Farmer Focus: GM debate intensifies in Australia

The GM saga is back in the courts this week with Marsh and Baxter continuing their fight over the GM oilseed rape contamination between their two farms.

On the first day of the trial there was a TV show looking back at how it all started. What surprised me was how much legal action took place before any contamination occurred. It felt like it was inevitable.

Marsh had erected signs around his property threatening legal action and issued legal letters to anyone growing GM oilseed rape, saying he will sue for damages if any rapeseed landed on his property, well before any contamination occurred. This is a very different experience to the one I’ve had with my neighbour, who also has zero tolerance to GM.

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My neighbour has a contract to sell wine into the EU and this contract has a zero-tolerance policy to any GM contamination. It also has zero tolerance to many of the chemicals we use to grow crops in Australia that are banned in the EU.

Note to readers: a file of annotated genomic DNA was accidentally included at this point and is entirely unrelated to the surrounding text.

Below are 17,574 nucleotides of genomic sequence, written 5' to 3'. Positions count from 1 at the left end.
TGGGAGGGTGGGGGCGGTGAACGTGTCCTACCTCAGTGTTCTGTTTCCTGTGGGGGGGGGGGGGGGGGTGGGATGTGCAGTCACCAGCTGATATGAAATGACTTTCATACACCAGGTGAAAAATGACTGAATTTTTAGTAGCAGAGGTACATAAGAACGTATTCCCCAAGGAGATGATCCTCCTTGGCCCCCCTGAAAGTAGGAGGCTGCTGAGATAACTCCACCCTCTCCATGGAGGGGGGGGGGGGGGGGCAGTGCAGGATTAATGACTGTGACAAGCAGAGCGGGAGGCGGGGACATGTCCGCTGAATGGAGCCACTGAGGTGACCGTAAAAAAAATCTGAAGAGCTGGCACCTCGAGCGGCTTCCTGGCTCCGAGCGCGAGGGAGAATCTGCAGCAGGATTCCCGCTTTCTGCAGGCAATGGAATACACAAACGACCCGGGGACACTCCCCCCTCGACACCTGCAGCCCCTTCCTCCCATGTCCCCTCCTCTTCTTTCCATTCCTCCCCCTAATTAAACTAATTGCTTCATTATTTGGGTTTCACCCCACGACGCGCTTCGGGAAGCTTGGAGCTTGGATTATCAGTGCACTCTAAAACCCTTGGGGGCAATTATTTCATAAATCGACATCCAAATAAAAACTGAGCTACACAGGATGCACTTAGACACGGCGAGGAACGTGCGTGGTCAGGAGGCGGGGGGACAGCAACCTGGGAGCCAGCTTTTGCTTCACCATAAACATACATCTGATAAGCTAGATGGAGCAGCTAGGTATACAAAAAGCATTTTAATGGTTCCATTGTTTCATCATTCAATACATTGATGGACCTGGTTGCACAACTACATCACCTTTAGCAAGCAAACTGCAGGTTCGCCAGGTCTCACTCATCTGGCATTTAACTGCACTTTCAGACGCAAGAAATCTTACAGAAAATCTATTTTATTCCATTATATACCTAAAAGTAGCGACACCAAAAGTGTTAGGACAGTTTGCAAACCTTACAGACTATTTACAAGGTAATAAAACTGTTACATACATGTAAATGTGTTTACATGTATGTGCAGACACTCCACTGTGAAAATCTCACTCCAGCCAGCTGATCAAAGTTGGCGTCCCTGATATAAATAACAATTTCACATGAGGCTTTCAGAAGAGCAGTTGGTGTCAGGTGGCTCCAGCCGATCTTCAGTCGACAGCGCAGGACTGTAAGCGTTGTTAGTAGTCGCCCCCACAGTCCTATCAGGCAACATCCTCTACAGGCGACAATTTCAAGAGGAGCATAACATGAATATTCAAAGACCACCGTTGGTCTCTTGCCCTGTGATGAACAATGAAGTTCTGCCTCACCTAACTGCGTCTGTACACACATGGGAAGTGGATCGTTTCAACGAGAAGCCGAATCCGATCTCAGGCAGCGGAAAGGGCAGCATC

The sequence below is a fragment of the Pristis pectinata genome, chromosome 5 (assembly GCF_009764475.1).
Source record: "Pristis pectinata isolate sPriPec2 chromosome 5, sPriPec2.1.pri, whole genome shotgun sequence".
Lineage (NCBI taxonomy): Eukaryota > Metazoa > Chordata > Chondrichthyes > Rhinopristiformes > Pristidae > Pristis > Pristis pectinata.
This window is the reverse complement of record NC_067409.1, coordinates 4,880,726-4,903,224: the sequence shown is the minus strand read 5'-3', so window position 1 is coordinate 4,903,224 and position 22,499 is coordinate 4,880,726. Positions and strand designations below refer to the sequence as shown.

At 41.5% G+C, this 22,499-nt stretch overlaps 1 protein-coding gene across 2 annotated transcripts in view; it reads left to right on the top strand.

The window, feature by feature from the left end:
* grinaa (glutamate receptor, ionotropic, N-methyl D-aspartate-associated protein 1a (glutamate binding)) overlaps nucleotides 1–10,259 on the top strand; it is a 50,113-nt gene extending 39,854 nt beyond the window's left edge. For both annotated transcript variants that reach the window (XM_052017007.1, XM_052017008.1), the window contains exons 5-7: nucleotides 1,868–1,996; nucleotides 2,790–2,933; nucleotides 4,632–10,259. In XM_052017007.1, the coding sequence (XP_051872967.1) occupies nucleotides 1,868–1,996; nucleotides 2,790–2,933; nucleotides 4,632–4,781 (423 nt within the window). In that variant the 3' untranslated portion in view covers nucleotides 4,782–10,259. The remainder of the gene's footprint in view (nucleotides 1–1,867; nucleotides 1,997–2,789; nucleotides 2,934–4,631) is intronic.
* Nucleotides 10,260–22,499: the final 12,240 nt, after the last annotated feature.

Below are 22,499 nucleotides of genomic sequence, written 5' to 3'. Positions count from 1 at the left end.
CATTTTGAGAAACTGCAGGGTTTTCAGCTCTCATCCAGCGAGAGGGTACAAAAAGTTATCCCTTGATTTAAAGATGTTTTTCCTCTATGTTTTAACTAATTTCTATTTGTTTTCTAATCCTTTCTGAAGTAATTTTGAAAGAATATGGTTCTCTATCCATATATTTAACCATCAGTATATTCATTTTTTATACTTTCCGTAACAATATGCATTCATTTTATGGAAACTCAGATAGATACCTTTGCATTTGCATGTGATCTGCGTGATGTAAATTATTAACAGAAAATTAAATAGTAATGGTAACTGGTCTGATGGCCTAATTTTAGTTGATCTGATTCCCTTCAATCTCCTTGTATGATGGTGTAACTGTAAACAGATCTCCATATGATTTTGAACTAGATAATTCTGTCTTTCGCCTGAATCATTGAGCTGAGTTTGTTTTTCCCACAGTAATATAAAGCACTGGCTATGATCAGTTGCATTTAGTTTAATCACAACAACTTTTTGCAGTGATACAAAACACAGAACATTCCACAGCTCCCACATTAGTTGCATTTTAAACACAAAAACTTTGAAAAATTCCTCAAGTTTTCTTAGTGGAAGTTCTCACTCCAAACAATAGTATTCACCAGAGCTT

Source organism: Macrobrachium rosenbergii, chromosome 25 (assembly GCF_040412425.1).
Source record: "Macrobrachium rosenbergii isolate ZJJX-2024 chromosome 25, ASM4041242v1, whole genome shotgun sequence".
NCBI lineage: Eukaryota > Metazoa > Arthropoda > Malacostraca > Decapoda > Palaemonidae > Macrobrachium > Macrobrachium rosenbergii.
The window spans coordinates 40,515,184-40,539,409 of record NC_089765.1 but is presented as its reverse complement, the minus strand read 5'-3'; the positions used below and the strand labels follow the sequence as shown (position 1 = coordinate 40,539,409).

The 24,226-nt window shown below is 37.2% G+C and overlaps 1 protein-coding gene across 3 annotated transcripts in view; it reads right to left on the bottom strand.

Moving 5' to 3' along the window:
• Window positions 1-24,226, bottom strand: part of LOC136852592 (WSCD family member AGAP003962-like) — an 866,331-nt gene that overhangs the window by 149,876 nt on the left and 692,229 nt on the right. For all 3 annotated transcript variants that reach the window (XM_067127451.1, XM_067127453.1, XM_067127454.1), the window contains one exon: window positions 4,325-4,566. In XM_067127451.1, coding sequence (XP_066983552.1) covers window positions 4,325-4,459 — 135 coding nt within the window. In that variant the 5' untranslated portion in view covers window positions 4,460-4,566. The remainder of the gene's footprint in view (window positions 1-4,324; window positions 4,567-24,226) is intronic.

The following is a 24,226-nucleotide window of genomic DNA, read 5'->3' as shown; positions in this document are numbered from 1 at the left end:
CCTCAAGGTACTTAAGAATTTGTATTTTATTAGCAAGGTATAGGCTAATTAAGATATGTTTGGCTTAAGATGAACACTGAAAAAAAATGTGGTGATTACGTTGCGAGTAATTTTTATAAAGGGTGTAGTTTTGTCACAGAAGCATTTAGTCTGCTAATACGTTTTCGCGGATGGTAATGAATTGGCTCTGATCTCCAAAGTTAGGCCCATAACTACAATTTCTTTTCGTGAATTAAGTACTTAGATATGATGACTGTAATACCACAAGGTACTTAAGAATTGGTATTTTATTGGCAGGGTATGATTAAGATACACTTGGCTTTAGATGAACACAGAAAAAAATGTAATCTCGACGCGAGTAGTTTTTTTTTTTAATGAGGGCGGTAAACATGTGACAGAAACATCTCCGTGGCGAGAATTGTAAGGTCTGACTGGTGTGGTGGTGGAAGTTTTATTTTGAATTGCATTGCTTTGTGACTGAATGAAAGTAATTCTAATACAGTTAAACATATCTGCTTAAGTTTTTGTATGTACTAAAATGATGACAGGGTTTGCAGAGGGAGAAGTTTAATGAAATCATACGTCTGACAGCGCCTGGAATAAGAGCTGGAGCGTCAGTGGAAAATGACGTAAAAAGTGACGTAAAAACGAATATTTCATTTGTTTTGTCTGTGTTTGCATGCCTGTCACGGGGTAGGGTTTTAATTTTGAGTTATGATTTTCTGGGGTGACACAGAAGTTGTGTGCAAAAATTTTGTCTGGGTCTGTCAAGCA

So when I informed my neighbour that I wanted to plant GM oilseed rape within metres of his vines, he didn’t go and plaster signs around his boundary and I’ve never received a letter warning of impending legal action. What we had was an open conversation about what we are intending to do and how this might impact each others’ businesses.

At first my neighbour was worried after the Marsh v Baxter GM court case, that rapeseed might blow into the vines, but after discussing the risks, we both agreed it was a manageable risk.

Over a few weeks after thinking about the GM technology and what it had to offer, my neighbour came to me with a preference for me growing GM oilseed rape due to the risk of chemical contamination from the growing of conventional rape. To my neighbour, GM rape was seen as the safest option, due to the small amount of chemical used, and thus, the low risk of contamination to his vines.

GM technology has so much to offer society, but only if we let go of our unfounded fears and embrace the opportunity.

Rob Warburton

Rob farms 3,000ha with his wife Jen and two daughters in Kojonup, south of Perth, in Western Australia. Cropping includes wheat, barley and oilseed rape. Wildflower seed is grown for retail. Merino sheep are reared for wool and meat.